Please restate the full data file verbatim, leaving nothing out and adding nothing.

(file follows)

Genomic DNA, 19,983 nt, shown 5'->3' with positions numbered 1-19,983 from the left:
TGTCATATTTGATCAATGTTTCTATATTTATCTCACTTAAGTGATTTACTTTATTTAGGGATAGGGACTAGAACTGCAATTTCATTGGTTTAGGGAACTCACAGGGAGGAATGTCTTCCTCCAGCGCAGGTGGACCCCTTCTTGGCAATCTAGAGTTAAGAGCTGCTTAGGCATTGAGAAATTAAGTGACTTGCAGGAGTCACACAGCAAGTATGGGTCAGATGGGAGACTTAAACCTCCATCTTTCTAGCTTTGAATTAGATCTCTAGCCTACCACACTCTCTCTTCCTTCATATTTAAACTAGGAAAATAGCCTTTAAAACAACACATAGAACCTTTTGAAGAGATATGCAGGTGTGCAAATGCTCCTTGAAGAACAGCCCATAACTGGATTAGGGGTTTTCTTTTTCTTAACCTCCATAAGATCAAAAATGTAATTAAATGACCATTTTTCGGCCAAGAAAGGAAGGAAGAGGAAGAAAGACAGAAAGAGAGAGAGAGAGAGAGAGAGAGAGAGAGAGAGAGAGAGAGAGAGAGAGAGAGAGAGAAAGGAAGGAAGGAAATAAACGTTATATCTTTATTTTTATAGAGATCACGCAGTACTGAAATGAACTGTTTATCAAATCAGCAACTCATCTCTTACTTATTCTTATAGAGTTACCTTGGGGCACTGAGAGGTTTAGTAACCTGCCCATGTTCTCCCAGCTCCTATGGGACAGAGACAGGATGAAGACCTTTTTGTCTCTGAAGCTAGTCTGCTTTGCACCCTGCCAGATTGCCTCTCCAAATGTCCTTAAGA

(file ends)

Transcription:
Genomic DNA, 19,983 nt, shown 5'->3' with positions numbered 1-19,983 from the left:
TGTCATATTTGATCAATGTTTCTATATTTATCTCACTTAAGTGATTTACTTTATTTAGGGATAGGGACTAGAACTGCAATTTCATTGGTTTAGGGAACTCACAGGGAGGAATGTCTTCCTCCAGCGCAGGTGGACCCCTTCTTGGCAATCTAGAGTTAAGAGCTGCTTAGGCATTGAGAAATTAAGTGACTTGCAGGAGTCACACAGCAAGTATGGGTCAGATGGGAGACTTAAACCTCCATCTTTCTAGCTTTGAATTAGATCTCTAGCCTACCACACTCTCTCTTCCTTCATATTTAAACTAGGAAAATAGCCTTTAAAACAACACATAGAACCTTTTGAAGAGATATGCAGGTGTGCAAATGCTCCTTGAAGAACAGCCCATAACTGGATTAGGGGTTTTCTTTTTCTTAACCTCCATAAGATCAAAAATGTAATTAAATGACCATTTTTCGGCCAAGAAAGGAAGGAAGAGGAAGAAAGACAGAAAGAGAGAGAGAGAGAGAGAGAGAGAGAGAGAGAGAGAGAGAGAGAGAGAGAGAGAGAGAAAGGAAGGAAGGAAATAAACGTTATATCTTTATTTTTATAGAGATCACGCAGTACTGAAATGAACTGTTTATCAAATCAGCAACTCATCTCTTACTTATTCTTATAGAGTTACCTTGGGGCACTGAGAGGTTTAGTAACCTGCCCATGTTCTCCCAGCTCCTATGGGACAGAGACAGGATGAAGACCTTTTTGTCTCTGAAGCTAGTCTGCTTTGCACCCTGCCAGATTGCCTCTCCAAATGTCCTTAAGA